authorities) A.T. Tappman, the Chaplain's name (R.O. Shipman in the
original version of the book and in British Editions).
Whenever on leave,
Yossarian and his friends carouse, drink, and sleep
around as much as they can, knowing and fearing they could die on any
given mission. One of the prostitutes they employ becomes Nately's
unofficial girlfriend (she is referred to only as "Nately's Whore" and
"Nately's Girl"). Despite Nately's repeated advances, she spurns him
cruelly until he, instead of sleeping with her, lets her get a good
night's sleep. By the next morning she has fallen deeply in love with
Nately is killed, she blames
Yossarian for his death; she
manifests a towering rage and tries to kill
Yossarian several times
during the remainder of the narrative in an impossible manner
Yossarian down, even after he dumped her hundreds
of miles behind enemy territory.)
The squadron houses its soldiers in large tents. At the start of the
Yossarian is assigned to a tent with Orr and a third officer
referred to as "The Dead Man in Yossarian's Tent" – Lt. Mudd – who
was sent on a mission immediately upon his arrival and died in combat
before he ever even got the official chance to check in. His
belongings remain on the bed where he threw them; due to the illogical
bureaucratic procedures the armed forces are shown to follow, the
belongings cannot be officially removed since Mudd had never
Yossarian and Orr get along well and Orr customizes the tent making it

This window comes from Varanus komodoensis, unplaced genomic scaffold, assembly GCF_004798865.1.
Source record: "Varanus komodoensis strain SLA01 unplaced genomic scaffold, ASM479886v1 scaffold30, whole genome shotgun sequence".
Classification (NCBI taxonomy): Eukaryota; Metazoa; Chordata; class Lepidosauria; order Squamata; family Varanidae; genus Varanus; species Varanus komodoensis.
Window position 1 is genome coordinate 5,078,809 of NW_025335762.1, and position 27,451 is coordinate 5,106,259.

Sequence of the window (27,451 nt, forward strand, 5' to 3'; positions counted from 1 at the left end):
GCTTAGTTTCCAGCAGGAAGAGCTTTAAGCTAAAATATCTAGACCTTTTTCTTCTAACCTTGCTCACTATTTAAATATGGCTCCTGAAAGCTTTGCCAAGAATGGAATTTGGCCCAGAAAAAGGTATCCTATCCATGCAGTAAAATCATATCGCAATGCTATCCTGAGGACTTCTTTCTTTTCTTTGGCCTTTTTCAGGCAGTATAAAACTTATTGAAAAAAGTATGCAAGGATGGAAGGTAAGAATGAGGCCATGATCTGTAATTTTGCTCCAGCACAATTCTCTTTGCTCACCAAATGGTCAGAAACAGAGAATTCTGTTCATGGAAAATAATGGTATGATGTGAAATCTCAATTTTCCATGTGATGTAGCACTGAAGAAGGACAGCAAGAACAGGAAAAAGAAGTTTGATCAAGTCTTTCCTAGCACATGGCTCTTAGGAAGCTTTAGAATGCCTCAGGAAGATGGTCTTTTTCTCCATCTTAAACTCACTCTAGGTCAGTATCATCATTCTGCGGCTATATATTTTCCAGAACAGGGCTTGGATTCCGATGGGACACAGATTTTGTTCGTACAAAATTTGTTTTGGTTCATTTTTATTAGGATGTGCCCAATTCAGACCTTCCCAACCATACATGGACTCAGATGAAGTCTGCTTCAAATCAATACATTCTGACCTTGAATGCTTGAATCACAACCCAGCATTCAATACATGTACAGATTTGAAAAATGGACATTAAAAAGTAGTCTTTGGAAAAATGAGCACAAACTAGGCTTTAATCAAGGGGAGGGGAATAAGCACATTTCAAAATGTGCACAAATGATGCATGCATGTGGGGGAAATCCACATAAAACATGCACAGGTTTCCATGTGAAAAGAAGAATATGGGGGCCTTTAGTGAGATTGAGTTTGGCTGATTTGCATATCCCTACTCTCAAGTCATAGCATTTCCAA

much more comfortable. After Orr is declared M.I.A. and presumed dead,
four new officers are assigned to the tent, but
Sergeant Towser offers
Yossarian the option of being
assigned to same tent
Nately is, but he refuses to leave.
The roomies call
Yossarian "Yo-Yo" and are afraid of him and go out of
their way to help him, always offering him the warmest expressions of
goodwill, and generally behaving with intolerable conviviality. They
are rambunctious because of their young age and lack of military
experience. They tend to like those who
Yossarian hates and fears and
do not mind the idea of the increasing missions. They do what
Yossarian and the Air Force were unable to do — get rid of The Dead
Man in Yossarian's Tent — by throwing his belongings into the woods.
"Snowden (character)" redirects here. For the snowman, see Snowden on
Snowden is a member of Yossarian's flight during a mission, and acts
as catalyst for the fundamental change in Yossarian's mentality and
outlook. After their plane takes heavy anti-aircraft fire, Snowden is
mortally wounded and
Yossarian attempts to come to Snowden's aid by
treating a serious leg wound with white bandages and sulfanilamide
Yossarian notices bleeding from Snowden's armpit and
realises he has another wound below his flak suit. As
open the flak suit, a fatal wound beneath exposes Snowden's internal
organs which fall out onto the floor. A huge chunk of flak had ripped
straight through his ribs from behind.
Yossarian is horrified at the
sight. Snowden is about to die, but is able to tell
Yossarian he is
Yossarian covers Snowden in a parachute, and comforts him by
saying "there, there".
Snowden's death embodies Yossarian's desire to evade death; by seeing
Snowden's entrails spilling over the plane, he feels that "Man was
matter, that was Snowden's secret. Drop him out a window and he'll
fall. Set fire to him and he'll burn. Bury him and he'll rot, like
other kinds of garbage. The spirit gone, man is garbage."